Hello Friends and Family,

Pioneer Living History Museum, Part 1

Link to this year's index by clicking here.

In the far northern reaches of Phoenix, lies a delightful, historic place — the Pioneer Living History Museum. This 90-acre destination contains historic and reconstructed buildings from the latter part of the 19th century through the early part of the 20th century. Additionally, as it says on their website, "costumed interpreters including cowboys, lawmen, and lovely Victorian ladies – await you at Pioneer Living History Village, Arizona’s most authentic Old West town."

The first three photos are of the Opera House.

It was originally constructed in Prescott, AZ in 1876 and used as a general store. In 1882, a second-floor stage was built seating some 200 to 250 patrons. At about the same time, the first floor was converted to an ice-skating rink. In 1891, the building was gutted and the theater moved to the ground floor. Near the end of the century, the Opera House was determined to be unsafe and the building converted to a second-hand store.

In 1904, the city of Prescott purchased the building and converted it into a firehouse. The city later built a new fire station and used this building for office space. In 1959, the building was torn down and Pioneer Arizona obtained the bricks which were then used in this accurate reconstruction of the old Opera House.

Incidentally, the hay bales in the foreground mark the sides of the horseshoe pitch. Lacking iPhone and video games, people at that time found this a favorite activity.

I draw your attention to the mannequin on the second-story balcony which appears in the first two photos with a closeup here. It looks like his hat was the target for birds trying to get him to leave their domain.

Inside, I found an antique foot-pump organ which took me back to the days when my grandmother used to play a less-elaborate one in her church. Beautiful woodwork makes this a real gem. I wondered if it could still be played but was not about to try it myself for fear of being kicked out (or breaking it and being forced to pay for repairs).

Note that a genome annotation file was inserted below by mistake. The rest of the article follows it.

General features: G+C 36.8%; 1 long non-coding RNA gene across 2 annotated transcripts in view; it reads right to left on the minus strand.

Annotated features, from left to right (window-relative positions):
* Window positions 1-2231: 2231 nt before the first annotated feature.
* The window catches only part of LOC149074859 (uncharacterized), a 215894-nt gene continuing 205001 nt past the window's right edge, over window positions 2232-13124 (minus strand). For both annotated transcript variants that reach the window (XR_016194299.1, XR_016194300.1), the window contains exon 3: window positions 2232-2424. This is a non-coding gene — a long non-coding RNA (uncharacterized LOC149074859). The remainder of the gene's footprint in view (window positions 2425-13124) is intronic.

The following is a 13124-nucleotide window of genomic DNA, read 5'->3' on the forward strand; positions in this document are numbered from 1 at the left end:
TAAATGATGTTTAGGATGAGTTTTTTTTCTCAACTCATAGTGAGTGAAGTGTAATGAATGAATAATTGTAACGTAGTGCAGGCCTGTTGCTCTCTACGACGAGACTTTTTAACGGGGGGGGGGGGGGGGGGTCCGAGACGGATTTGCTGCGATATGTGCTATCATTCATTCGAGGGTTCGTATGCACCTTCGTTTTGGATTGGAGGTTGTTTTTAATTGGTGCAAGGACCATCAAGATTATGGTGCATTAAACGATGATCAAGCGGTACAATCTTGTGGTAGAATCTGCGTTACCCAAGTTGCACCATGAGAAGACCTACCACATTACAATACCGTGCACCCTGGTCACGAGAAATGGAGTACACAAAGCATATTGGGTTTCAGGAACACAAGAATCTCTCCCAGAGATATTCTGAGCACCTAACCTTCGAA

Scattered about the Museum are period vehicles — here a buckboard wagon. Drawn by two horses, this would have been the pickup truck of its day. Interesting that the museum had to put a "KEEP OFF" sign on the side — I would have thought to be self-evident — but I guess I would have been wrong.

Here is another view of the same buckboard wagon showing the shaft used to harness the horses to the wagon (which I believe is called a tongue). BTW, I do not know what a typical buckboard would have cost — probably, many were handmade by the farmer with iron or steel parts fabricated by the town blacksmith. However, I did stumble across a website offering vintage buckboards for sale — with the first one offered at a price of $12,500. Wow!

The covered wagon played a big role in the western expansion by the European settlers as they sought prairie farmland to own and cultivate. The fact that Native Americans occupied this same land did not seem to deter the settlers since they could obtain a paper that documented their ownership of the land while the original inhabitants had no such paper.

It would be a tough journey sitting in the wagon pulled by a couple of oxen. I assume they may have begun their journey with a spare or two — no guarantee that one pair of oxen could last the full trip. Wikipedia suggests that the travel time was four to six months from Missouri to Oregon on the Oregon Trail. The wagons could carry supplies but the settlers would have to supplement those with hunting and gathering.

Here stands the General Store and the Barbershop which are reconstructions based on actual buildings elsewhere.

I loved the signs over many of the business establishments which I suspect are replicas of real vintage signs. Tonsorial Parlor actually denotes a barbershop, however barbers used to provide other services such dentistry, blood letting, and minor surgery.

Here we can see the interior of Smith & Dodds Tonsorial Parlor. Prominent in the center of the photo is the barber chair complete with the leather strop (or strap) used to sharpen the straight-edge razors of the day. I noticed the ceramic dental sink in the lower right-hand corner. I am old enough to remember them from visiting the dentist in my youth.

Just outside, a few steps from the barbershop, I found this inquisitive ground squirrel. He/She looks right at home here.

To be continued...

Life is good.

B. David

P. S., All photos and text © B. David Cathell Photography, Inc. — www.bdavidcathell.com